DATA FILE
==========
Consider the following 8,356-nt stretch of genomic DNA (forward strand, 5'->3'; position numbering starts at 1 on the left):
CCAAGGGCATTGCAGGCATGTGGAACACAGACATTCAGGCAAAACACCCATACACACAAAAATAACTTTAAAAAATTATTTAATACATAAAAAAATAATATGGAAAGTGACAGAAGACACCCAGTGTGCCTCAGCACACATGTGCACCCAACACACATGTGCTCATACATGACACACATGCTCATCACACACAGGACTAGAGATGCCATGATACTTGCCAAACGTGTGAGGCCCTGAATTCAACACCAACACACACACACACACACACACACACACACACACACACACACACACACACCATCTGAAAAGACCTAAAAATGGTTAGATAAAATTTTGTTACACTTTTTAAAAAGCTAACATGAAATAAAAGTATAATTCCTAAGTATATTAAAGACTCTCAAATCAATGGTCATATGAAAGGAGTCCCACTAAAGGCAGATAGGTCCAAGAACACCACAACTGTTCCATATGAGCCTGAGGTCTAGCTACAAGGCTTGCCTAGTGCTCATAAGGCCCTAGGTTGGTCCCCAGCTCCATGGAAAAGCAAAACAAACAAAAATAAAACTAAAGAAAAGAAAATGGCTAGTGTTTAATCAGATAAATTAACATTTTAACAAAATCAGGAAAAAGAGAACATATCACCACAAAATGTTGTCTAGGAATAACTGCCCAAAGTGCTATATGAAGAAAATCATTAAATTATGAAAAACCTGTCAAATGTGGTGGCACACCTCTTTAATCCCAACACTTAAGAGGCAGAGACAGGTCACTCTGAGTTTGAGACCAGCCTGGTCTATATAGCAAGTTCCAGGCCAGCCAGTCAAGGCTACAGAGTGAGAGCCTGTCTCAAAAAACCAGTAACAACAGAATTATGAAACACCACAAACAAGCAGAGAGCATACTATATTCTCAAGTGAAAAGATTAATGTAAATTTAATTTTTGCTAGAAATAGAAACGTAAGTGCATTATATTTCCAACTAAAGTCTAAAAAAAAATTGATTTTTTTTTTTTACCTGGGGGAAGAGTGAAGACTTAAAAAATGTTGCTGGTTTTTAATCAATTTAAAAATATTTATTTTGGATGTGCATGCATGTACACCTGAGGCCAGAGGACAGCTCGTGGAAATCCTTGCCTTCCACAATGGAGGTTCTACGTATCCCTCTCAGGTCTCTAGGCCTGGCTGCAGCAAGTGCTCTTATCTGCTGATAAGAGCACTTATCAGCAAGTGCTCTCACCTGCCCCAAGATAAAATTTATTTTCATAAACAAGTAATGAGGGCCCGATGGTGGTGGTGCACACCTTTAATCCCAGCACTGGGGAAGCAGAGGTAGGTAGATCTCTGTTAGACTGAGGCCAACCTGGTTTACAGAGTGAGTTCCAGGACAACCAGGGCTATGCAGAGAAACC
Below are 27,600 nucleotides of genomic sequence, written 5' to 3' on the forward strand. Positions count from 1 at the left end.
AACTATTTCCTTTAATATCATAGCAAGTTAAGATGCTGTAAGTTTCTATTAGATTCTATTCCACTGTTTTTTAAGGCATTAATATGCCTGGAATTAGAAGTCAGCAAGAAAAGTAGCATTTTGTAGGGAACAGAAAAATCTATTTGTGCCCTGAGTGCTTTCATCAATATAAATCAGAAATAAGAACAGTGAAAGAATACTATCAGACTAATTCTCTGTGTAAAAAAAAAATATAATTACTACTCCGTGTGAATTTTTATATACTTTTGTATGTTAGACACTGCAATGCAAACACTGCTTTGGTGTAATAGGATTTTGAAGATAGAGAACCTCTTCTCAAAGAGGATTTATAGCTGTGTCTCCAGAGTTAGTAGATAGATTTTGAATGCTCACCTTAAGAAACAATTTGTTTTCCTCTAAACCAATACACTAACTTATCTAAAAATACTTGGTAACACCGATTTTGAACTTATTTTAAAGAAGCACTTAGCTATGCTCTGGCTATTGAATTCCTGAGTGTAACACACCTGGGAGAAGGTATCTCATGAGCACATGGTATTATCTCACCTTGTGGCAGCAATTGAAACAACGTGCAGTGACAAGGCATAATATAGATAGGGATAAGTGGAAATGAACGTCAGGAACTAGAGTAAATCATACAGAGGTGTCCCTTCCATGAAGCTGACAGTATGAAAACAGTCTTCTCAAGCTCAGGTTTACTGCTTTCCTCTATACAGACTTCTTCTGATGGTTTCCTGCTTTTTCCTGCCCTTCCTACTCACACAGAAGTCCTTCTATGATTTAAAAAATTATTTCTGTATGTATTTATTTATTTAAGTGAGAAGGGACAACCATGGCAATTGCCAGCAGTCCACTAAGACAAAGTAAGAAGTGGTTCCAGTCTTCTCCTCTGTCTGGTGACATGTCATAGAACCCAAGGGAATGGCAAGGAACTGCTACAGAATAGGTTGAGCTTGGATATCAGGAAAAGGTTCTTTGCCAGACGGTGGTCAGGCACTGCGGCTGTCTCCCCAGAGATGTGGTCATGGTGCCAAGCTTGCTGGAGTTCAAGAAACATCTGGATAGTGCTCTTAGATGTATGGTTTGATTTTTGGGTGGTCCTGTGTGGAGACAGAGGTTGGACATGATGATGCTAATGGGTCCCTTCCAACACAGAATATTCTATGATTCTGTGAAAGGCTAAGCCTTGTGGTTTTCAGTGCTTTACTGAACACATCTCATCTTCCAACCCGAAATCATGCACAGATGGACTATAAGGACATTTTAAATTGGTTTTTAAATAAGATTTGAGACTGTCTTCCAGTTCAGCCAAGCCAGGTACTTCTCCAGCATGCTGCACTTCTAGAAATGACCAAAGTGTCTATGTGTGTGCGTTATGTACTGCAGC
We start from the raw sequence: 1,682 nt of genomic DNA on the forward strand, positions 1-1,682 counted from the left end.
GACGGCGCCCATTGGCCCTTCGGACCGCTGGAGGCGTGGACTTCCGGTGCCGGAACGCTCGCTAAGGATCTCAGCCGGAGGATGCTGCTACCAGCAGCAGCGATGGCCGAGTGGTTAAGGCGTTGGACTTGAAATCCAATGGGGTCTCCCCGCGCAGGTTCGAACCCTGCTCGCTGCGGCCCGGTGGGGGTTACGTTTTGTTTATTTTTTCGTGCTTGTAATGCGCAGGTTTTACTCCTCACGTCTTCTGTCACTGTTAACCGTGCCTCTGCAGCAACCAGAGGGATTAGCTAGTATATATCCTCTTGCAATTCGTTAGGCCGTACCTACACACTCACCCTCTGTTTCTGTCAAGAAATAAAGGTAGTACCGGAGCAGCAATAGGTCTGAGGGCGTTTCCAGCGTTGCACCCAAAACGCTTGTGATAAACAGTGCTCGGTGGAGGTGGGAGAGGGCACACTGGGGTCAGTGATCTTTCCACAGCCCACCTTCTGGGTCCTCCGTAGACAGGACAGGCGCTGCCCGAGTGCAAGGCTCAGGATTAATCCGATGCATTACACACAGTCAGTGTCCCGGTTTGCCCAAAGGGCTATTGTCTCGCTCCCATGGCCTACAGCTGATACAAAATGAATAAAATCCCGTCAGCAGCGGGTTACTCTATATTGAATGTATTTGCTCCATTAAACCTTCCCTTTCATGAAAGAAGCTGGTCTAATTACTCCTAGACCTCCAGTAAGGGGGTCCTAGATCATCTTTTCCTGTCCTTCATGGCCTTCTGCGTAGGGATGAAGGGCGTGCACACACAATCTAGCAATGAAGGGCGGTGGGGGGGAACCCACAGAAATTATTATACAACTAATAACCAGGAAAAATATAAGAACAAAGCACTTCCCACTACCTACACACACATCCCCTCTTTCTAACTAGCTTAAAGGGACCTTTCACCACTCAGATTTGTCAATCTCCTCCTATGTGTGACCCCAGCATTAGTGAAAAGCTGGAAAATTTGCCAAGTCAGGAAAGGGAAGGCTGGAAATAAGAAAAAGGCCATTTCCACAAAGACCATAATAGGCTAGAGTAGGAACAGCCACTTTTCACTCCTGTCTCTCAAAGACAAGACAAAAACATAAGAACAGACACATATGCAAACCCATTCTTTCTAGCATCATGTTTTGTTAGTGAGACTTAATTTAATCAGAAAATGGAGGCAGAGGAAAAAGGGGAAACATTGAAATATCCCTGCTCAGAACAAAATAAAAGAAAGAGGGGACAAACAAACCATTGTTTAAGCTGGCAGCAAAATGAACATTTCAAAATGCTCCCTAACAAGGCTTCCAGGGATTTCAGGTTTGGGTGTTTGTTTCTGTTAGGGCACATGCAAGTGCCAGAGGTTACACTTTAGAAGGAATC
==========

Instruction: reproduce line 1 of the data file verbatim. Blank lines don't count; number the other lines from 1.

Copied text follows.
Consider the following 8,356-nt stretch of genomic DNA (forward strand, 5'->3'; position numbering starts at 1 on the left):